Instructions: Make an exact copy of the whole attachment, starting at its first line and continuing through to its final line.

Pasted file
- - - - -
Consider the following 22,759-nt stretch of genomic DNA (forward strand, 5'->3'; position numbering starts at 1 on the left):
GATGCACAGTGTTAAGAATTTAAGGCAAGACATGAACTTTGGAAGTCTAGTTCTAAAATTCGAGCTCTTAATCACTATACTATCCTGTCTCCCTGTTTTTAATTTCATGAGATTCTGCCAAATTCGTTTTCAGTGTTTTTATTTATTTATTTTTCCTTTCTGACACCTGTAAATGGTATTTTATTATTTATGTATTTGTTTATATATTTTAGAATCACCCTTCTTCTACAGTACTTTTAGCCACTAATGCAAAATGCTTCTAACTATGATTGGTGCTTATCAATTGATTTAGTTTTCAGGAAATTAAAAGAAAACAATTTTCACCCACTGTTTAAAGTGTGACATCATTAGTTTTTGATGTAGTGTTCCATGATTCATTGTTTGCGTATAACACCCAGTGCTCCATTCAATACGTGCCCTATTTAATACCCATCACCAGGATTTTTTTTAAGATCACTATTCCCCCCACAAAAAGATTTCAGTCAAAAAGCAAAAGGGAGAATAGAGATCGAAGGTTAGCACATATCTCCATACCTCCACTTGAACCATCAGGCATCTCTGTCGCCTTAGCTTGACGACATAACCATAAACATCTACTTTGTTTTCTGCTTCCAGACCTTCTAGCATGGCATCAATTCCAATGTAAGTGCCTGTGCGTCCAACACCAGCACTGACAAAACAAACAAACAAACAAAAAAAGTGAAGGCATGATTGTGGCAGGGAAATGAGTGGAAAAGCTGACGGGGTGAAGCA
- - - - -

Consider the following 22,759-nt stretch of genomic DNA (forward strand, 5'->3'; position numbering starts at 1 on the left):
GATGCACAGTGTTAAGAATTTAAGGCAAGACATGAACTTTGGAAGTCTAGTTCTAAAATTCGAGCTCTTAATCACTATACTATCCTGTCTCCCTGTTTTTAATTTCATGAGATTCTGCCAAATTCGTTTTCAGTGTTTTTATTTATTTATTTTTCCTTTCTGACACCTGTAAATGGTATTTTATTATTTATGTATTTGTTTATATATTTTAGAATCACCCTTCTTCTACAGTACTTTTAGCCACTAATGCAAAATGCTTCTAACTATGATTGGTGCTTATCAATTGATTTAGTTTTCAGGAAATTAAAAGAAAACAATTTTCACCCACTGTTTAAAGTGTGACATCATTAGTTTTTGATGTAGTGTTCCATGATTCATTGTTTGCGTATAACACCCAGTGCTCCATTCAATACGTGCCCTATTTAATACCCATCACCAGGATTTTTTTTAAGATCACTATTCCCCCCACAAAAAGATTTCAGTCAAAAAGCAAAAGGGAGAATAGAGATCGAAGGTTAGCACATATCTCCATACCTCCACTTGAACCATCAGGCATCTCTGTCGCCTTAGCTTGACGACATAACCATAAACATCTACTTTGTTTTCTGCTTCCAGACCTTCTAGCATGGCATCAATTCCAATGTAAGTGCCTGTGCGTCCAACACCAGCACTGACAAAACAAACAAACAAACAAAAAAAGTGAAGGCATGATTGTGGCAGGGAAATGAGTGGAAAAGCTGACGGGGTGAAGCA